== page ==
Needle Core Biopsy Specimens of the Breast: Pathologic Processing, Examination, and Reporting Thereof

Needle Core Biopsy Specimens of the Breast: Pathologic Processing, Examination, and Reporting Thereof

Syed A. Hoda


Immediately after procurement, the needle core biopsy (NCB) specimen should be placed in 10% neutral buffered formaldehyde to preserve cytologic detail and to minimize drying and degradation of biologic markers, such as hormone receptors. Although microcalcifications are detectable in surgical biopsy specimens after immersion in buffered 10% formaldehyde for periods of 2 or more weeks, long periods of immersion of NCB specimens in fixative may result in radiographic disappearance of calcifications (1). The impact of apparent radiographic dissolution on the histologic appearance of calcifications has not been reported. Preservation of microcalcifications for up to 2 weeks has been described for specimens stored in 74.1% ethanol, with 1% 2-propanol (1).


The requisition form submitted with the NCB specimen should specify the following: patient identification data, including age and gender; laterality; clinical indication(s) for the procedure, including relevant history, prior biopsies, clinical diagnosis; sampled site; and specifics of the samples, such as the presence or absence of calcifications. The name of the submitting physician and date of the procedure must also be provided. The sampled site is generally indicated by a clock-face designation and distance from the nipple (e.g., right breast, 2 o’clock, N4) indicating that the specimen was taken from the upper inner quadrant of right breast from the 2 o’clock position at a site 4 cm from the center of the nipple). Multiple NCB specimens obtained from palpable as well as nonpalpable lesions are feasible and safe and may influence treatment (2). A wide variety of instruments are available to procure NCB specimens from the breast, and the instrument used in each case may be indicated. The specimen container should also be appropriately labeled with patient information that matches identifying information on the specimen requisition.


A gross description should be recorded for each specimen documenting the number of cores, the range of
their lengths, and any other notable features (e.g., color). The entire specimen, including any blood clot, must be embedded for histologic study. The bottom of the lid of the specimen container should also be routinely examined for any tissue that may be stuck to it. If the material in a sample is too abundant to place in one tissue cassette, the cores should be separated into groups of approximately equal number and size. The number of cassettes corresponding to each sample should be recorded, and each cassette should be labeled with a unique identifier.


Routine methods of paraffin embedding, sectioning, and staining with hematoxylin and eosin (H&E) can be used for NCB specimens from the breast, and the tissue can be processed with other small surgical pathology specimens. The cores must be embedded in a manner that positions all samples at approximately the same plane in the paraffin block. Histologic sections should be 4 to 5 microns thick. Microscopic examination of at least three “levels” (interval sections) is recommended. These levels are generally taken approximately 50 microns apart but could be closer, depending on quantity of material available. The examination of a minimum of five levels has been recommended to ensure maximum sensitivity for detecting “atypical foci” (3). It is important not to exhaust the biopsy tissue in the preparation of initial histologic sections to preserve material for immunohistochemical studies that may be necessary to establish or refine a diagnosis. If laboratory resources allow, intervening sections cut between the various stained levels can be mounted unstained on labeled slides and saved for immunohistochemical studies. Such a protocol saves tissue, time, and effort that may be subsequently spent in the retrieval and processing of tissue blocks. If recuts are made at a second sitting for immunostains, one new recut slide should be submitted for H&E staining.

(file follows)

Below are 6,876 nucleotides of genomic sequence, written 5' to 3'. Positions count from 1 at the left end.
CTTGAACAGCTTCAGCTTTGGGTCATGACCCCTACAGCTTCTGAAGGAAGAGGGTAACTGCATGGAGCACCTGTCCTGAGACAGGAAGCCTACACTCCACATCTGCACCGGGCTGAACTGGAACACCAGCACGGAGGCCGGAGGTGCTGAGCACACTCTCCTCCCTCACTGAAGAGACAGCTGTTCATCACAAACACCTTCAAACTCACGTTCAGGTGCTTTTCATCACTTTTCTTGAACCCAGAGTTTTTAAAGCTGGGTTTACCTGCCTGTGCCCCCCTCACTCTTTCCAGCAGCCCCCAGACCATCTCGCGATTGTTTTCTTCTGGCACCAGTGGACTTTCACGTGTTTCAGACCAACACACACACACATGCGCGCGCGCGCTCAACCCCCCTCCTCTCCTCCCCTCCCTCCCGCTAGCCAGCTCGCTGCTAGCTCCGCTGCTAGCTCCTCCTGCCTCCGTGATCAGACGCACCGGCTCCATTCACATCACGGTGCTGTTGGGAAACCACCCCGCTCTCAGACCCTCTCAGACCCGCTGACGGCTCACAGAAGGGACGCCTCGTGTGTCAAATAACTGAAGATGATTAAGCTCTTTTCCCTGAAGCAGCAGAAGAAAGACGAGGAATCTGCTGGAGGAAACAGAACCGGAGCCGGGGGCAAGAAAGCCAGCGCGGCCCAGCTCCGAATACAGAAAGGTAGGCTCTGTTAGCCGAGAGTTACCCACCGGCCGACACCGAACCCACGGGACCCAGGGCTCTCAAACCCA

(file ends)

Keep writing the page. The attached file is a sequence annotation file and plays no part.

Needle core biopsy specimens derived from a lesion with calcifications, as demonstrated by mammography, should undergo specimen radiography immediately after the procedure, and the presence of calcification in the biopsy should be confirmed. This process makes it possible to identify and segregate the NCB samples containing calcifications from those without demonstrable calcifications prior to submission to the pathology laboratory. The cores with and without calcifications from each biopsy site can then be immersed in fixative in separately labeled containers. Alternatively, the two sets of cores can be placed into separate tissue cassettes, differentiated by color and/or label, and submitted in a single container. The method chosen to separate specimens prior to submission to the pathology laboratory should be standardized within a given institution. The practice of separating the specimens with and without calcifications is useful for correlation with the mammogram. However, recent studies suggest that the diagnoses are similar in both parts in the majority of cases (4,5,6). Equally careful attention should be paid to samples with and without calcifications.